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Does the U.S. Need an “Express Entry” Immigration Policy?

Flickr / nromagna.

Like its neighbor to the north, the United States has been looking toward immigration reform in order to supply employers with highly skilled workers that, ostensibly, cannot be found in the domestic labor pool. Recently, the U.S. has upped the ante by proposing to allow the spouses of foreign workers here on temporary H-1B visas to obtain employment in the U.S., as long as the employees have petitioned for permanent U.S. residency.

Still, the H-1B visa is considered a temporary work-residency program, similar to Canada's Temporary Foreign Worker Program. The TFWP is experiencing an overhaul at the moment, however, following allegations that a McDonald's franchise was hiring foreign workers at the same time it was turning away qualified Canadians.

EOI gets and Express makeover
Another makeover to Canada's immigration process concerns the new Express Entry program, which will replace the Expression of Interest system. The new program plans to fast-track the most promising skilled immigrants into permanent residency in Canada, based upon their being "most likely to succeed", rather than the order in which they applied.

 This opinion will be rendered almost entirely by employers, who will also provide "advice" to the government regarding the economic potential of particular immigrants. Workers offered a job can expect to see timelines for residency shortened to six months or less, compared to the current two-year wait. Canada's Immigration Minister Chris Alexander noted that Express Entry has been developed specifically for employers to choose foreign workers who will then remain in Canada permanently.

Winners, losers
According to the Economic Times, Indians will be one group of foreign workers to benefit from the change. Beginning in January, prospective immigrants with college degrees and coveted skills will essentially be able to move to the head of the line, making quotas less problematic. Thousands of visas will be available for those with skills matching two dozen occupations, such as engineering, and 43 skilled trades, like carpenters and plumbers.

Over 50% of the 33,000 Indians that migrated to Canada last year were skilled workers, and Express Entry may increase those numbers very quickly. The Canadian government certainly seems eager: Earlier this year, Alexander was in Delhi, India, spreading the word about the new program. 

 Meantime, Canadian workers may find themselves at a disadvantage, if the protests over immigration hiring fraud are any indication. Though employers will now have to complete Labour Market Impact Assessments to prove that they were unable to hire a Canadian citizen for a particular job, time will tell whether or not Canadians are protected by the LMIA.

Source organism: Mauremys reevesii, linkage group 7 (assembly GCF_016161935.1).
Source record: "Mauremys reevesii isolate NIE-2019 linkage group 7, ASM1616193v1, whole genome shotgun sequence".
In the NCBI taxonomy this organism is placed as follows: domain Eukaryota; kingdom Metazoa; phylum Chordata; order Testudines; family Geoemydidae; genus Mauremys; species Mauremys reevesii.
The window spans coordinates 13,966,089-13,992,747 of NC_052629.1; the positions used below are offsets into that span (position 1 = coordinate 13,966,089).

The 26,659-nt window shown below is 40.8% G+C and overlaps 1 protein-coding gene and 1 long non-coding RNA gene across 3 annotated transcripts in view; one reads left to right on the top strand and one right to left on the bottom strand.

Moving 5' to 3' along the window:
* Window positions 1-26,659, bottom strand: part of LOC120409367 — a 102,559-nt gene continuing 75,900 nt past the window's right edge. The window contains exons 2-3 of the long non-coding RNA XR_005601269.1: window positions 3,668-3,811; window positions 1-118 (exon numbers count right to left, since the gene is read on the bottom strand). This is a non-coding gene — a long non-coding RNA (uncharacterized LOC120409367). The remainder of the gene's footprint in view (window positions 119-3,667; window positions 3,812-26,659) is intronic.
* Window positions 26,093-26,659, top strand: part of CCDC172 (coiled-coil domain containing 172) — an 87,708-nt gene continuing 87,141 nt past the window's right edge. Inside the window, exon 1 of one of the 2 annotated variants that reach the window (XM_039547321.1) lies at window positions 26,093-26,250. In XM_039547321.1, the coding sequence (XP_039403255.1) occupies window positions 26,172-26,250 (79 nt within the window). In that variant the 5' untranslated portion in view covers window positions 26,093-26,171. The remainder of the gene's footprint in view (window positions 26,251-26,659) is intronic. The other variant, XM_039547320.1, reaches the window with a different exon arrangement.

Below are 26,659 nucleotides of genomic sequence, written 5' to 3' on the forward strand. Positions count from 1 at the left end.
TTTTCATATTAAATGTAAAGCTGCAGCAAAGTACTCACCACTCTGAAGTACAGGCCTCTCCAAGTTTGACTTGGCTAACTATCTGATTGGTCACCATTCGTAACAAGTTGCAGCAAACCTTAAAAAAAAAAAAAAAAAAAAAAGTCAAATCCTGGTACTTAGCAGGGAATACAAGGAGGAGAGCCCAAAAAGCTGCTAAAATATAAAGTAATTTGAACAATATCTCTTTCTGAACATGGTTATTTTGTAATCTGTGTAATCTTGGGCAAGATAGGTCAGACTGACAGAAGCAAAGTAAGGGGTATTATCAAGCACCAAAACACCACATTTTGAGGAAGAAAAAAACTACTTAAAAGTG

More countries are jumping on board
As Alexander pointed out to the Economic Times, Canada is not the first country to implement such immigration changes. Both Australia and New Zealand have also instituted systems that take a more active role in pursuing skilled immigrants than ever before.

Is it only a matter of time until the U.S. jumps on this bandwagon? I believe so. After all, employers in this country make the same claims regarding a dearth of skilled domestic labor as Canadian companies, and the speed with which next year's H-1B visa allotment was exhausted this past April greatly exceeded that of prior years.

Hollow argument?
I find the insistence of employers – both U.S. and Canadian – that there are no natural-born citizens of either country available to fill skilled job vacancies somewhat questionable. For instance, although both countries claim that jobs requiring expertise in science, technology, engineering and math go unfilled due to a scarcity of qualified candidates, the argument doesn't ring true.

For example, a recent U.S. Census Bureau report finds that 74% of college graduates with four-year STEM degrees are not working in STEM-related occupations, casting doubt on the argument that few qualified candidates exist for these jobs.

Canada's new rules will provide an unlimited number of visas for foreign students either studying for or receiving a PhD from a Canadian university – despite the fact that PhD candidates in the second-largest province of Ontario are having trouble finding jobs. 

Both Canada and the U.S. have lingering domestic employment issues: Canada's unemployment rate sits at 7.1%, and the U.S. has a population of 7.5 persons working part-time because they cannot find full-time work. Instead of looking outside their borders for skilled workers with economic potential, employers of both countries should take a good look at their own local resources. 

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  • Report this Comment On August 11, 2014, at 3:32 PM, john80224 wrote:

    The problem with policy is it's often driven off of poor decision points or false interpretations. For example, the author probably correctly attributes the situation to the knee-jerk that will come from it. But all that the H-1B uptick truly tells us is that offshoring companies are raising the numbers filed to ensure they get the number they want in the lottery, not necessarily a vast shortcoming of talent.

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Amanda Alix

Foolish financial writer since early 2012, striving to demystify the intriguing field of finance -- which, contrary to popular opinion, is truly what makes the world go 'round.

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